April, though, turned out to be a very special month as Rovers won five and drew one of the six league games played, which meant that they travelled to Hartlepool on the final day of the season knowing that victory would cement a play off place.
With four minutes of that game remaining, the score was 1-1 and results elsewhere meant that Rovers were out of the play off places. However, Rickie Lambert powered in a header to seal a famous victory and sixth place.
In the play off semi final Lincoln Cit were beaten 2-1 at the Memorial Stadium in the first leg and 5-3 in the second leg at Sincil Bank. That 7-4 aggregate victory saw them through to the play off final at the new Wembley Stadium, where they faced Shrewsbury Town.
Roared on by almost 40,000 Gasheads, Rovers hit back after conceding an early goal to lead 2-1 at the break thanks to two goals from Richard Walker. Sammy Igoe added a third in the final minute of the game to clinch promotion.
The win capped a remarkable season for the club in which they had appeared at the Millennium Stadium and Wembley in major finals.
Rovers acquitted themselves well in their first season back in League One and finished in a respectable 16th position.
Their second season at the higher level resulted in an 11th place finish, with a points tally of 63. Unfortunately a poor start to the campaign proved costly and whilst the goals for tally was impressive, the goals against column was cause for concern right up until Christmas.
The highlight of the season was the goalscoring form shown by Rickie Lambert, who scored an amazing 29 league goals, a total that included four against Southend and a hat trick against Hereford United.
Lambert moved on to Southampton after the first game of the following season, but his departure didn’t, initially, appear to cause too many problems and Rovers went into October lying in third place in the league table.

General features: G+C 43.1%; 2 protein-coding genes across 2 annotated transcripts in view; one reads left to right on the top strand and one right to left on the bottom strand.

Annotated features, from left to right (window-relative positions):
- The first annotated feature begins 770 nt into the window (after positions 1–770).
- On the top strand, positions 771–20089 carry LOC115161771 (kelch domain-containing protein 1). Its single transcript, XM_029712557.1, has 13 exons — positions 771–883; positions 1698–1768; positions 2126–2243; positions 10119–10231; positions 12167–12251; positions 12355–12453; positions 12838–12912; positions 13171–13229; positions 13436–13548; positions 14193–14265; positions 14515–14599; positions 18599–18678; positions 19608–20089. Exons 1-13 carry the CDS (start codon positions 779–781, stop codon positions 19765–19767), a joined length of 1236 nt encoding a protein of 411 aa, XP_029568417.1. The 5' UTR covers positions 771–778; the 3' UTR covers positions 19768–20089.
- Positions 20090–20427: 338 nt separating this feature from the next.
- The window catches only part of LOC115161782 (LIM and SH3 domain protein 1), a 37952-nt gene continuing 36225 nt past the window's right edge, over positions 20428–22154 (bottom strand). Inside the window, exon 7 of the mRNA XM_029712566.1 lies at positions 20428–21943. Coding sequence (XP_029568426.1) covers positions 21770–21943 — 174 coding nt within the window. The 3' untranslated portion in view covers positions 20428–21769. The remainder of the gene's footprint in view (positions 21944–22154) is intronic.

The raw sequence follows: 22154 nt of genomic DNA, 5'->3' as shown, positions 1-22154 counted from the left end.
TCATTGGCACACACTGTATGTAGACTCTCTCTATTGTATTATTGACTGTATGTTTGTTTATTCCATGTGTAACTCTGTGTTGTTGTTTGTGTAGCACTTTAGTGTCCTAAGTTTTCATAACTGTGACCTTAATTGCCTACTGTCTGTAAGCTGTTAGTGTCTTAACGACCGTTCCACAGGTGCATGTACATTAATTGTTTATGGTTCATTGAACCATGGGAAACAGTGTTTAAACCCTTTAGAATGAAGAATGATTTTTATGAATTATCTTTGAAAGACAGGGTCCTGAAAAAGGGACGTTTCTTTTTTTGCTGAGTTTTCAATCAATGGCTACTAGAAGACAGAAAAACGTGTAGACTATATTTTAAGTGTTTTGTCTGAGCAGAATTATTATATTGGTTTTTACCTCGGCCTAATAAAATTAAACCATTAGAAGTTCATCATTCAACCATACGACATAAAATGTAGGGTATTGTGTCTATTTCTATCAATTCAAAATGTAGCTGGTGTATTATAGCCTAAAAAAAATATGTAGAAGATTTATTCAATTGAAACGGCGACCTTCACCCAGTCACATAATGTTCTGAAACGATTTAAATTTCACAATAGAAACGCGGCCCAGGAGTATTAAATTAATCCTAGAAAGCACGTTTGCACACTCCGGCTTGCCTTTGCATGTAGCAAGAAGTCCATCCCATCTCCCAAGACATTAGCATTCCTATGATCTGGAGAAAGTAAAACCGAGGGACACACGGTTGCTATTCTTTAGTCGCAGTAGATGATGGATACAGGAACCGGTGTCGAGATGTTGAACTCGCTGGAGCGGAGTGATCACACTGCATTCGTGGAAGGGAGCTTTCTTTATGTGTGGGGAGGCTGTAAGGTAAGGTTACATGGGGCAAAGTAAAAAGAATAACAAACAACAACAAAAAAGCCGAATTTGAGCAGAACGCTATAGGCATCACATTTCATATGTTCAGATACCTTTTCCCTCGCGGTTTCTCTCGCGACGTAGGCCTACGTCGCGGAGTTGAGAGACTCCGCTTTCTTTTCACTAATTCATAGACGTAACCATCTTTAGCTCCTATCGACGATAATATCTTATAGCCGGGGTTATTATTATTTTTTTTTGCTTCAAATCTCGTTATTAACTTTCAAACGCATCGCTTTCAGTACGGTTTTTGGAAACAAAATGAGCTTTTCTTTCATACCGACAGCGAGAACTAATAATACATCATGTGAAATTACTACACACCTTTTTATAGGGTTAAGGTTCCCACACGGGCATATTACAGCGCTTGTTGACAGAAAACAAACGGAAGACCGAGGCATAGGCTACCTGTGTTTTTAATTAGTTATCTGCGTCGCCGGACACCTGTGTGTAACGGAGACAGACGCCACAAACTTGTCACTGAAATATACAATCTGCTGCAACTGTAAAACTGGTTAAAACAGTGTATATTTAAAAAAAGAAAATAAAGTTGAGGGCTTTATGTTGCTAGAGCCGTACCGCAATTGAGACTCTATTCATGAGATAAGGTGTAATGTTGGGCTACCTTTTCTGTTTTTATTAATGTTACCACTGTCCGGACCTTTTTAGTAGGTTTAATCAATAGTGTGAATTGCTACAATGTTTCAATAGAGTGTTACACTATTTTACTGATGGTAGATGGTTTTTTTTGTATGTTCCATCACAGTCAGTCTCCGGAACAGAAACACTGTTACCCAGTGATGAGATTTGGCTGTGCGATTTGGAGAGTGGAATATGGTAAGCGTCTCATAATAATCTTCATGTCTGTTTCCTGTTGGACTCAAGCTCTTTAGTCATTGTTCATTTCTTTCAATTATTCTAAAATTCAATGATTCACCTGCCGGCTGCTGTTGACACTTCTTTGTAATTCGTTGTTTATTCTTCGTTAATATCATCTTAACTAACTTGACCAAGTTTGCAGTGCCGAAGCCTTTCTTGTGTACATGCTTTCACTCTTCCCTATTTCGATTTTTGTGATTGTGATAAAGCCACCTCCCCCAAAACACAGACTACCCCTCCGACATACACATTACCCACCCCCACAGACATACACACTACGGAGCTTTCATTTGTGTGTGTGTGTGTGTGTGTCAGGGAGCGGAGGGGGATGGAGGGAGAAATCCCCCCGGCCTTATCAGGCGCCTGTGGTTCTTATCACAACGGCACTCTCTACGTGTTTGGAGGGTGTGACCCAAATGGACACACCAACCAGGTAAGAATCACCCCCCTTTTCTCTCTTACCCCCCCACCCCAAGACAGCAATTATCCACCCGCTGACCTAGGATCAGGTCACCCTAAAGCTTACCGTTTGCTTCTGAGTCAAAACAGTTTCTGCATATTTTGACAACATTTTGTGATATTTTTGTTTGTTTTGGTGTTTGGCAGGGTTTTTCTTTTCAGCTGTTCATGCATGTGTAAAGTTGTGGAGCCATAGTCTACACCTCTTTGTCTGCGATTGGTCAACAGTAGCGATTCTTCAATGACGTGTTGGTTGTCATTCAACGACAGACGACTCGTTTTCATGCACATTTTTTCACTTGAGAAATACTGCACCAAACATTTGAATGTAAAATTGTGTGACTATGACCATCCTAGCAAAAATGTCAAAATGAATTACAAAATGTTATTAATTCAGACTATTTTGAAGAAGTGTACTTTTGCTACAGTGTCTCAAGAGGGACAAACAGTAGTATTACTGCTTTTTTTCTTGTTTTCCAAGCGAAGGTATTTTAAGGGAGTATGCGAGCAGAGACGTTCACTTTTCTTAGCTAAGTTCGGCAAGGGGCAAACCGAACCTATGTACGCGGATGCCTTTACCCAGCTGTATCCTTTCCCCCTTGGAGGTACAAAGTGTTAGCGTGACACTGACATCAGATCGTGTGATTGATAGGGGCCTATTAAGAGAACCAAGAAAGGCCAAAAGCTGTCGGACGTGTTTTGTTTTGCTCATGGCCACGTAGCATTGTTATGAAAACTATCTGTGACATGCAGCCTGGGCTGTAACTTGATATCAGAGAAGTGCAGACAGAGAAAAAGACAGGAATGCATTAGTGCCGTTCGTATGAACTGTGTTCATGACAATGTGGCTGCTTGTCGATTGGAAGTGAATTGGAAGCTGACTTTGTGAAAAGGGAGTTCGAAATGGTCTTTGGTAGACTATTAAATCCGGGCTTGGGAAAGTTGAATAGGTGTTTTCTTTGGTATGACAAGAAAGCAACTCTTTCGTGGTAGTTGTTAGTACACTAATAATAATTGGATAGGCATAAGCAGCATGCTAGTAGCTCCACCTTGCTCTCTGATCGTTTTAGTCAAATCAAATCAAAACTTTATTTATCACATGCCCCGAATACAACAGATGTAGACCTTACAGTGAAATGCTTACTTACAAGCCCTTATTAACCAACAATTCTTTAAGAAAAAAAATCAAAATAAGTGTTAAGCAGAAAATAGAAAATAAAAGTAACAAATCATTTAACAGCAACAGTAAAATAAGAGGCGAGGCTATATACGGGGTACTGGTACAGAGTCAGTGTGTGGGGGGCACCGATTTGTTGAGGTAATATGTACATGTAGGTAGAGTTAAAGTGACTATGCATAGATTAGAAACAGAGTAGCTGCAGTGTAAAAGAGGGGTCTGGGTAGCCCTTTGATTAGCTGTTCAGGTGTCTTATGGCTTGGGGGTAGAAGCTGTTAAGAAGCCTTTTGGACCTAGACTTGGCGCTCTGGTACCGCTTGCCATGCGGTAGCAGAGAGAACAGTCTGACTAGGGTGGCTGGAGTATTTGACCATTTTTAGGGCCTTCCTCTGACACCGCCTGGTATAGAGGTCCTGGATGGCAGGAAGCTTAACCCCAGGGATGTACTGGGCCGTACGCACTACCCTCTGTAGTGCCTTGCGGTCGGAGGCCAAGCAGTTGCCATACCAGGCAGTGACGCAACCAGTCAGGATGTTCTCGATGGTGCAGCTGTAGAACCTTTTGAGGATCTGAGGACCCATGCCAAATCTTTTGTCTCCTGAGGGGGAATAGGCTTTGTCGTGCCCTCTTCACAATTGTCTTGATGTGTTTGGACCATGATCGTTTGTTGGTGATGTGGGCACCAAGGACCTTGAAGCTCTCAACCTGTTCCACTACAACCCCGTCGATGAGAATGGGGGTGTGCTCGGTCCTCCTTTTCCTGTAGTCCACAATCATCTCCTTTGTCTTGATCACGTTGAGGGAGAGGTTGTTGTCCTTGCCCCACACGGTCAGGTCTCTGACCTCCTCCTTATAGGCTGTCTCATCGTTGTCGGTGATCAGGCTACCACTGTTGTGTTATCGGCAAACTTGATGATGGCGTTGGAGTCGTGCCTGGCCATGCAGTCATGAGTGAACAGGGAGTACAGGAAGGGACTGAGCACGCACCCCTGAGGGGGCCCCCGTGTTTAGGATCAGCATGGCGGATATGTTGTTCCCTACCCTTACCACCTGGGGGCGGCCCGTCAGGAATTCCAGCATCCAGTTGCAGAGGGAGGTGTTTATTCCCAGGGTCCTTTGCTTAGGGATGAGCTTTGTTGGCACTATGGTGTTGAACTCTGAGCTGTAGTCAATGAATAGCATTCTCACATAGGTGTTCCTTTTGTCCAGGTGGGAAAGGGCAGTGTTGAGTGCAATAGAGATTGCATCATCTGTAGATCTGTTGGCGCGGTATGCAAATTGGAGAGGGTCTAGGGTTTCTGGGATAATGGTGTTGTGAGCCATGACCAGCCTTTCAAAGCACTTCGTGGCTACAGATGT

Unfortunately they didn’t win a game away from home until the following March, although home results ensured that the club continued to occupy a top ten place.
Eventually, though, they had to be content with 11th place for the second season running, after amassing 62 points in a highly competitive league.
The 2010/11 season proved to be a disaster for the club and relegation was all but confirmed on the penultimate day of the season.
The only bright spot was the form of striker Will Hoskins, signed in the summer on a free transfer from Watford, who scored 20 goals, a total that earned him a move to Brighton & Hove Albion in the close season.
No fewer than four managers were employed in an attempt to arrest the slump in form. Paul Trollope was sacked as manager in December 2010 and Darren Patterson was handed the job in a caretaker capacity.
His reign lasted just over a month and took in only two games, before Dave Penney was appointed on a permanent basis. However despite bringing in eight new players, either on loan or on short term deals, he was only able to record two wins and left after just 13 games in charge.
Popular skipper Stuart Campbell took over as caretaker manager and went very close to keeping the side in League One. No one could have tried harder to keep the club up but the damage had been done prior to his appointment and no blame could be attached to Campbell for the club’s ultimate relegation.
Shortly after the end of the season Rovers appointed former Torquay United manager Paul Buckle as their new boss and he was charged with the task of leading the club back to League One at the earliest opportunity.
However, results weren’t all that were expected and in spite of signing no fewer than 21 players, Buckle was relieved of his duties on 3rd January 2012 and his assistant, Shaun North, was placed in temporary charge of team affairs.
Shaun took charge for three games before reverting back to the role of assistant manager following the appointment of new boss Mark McGhee on 18th January 2012.
The experienced former Scottish international striker was able to steady the ship and Rovers finished the season in 13th place.
Whilst that was a long way short of pre season expectations, there were signs that McGhee was building a squad capable of mounting a sustained challenge for promotion this time around.
There was a drastic improvement in home form, and the side remained unbeaten at the Memorial Stadium from the time of his appointment until the end of the season.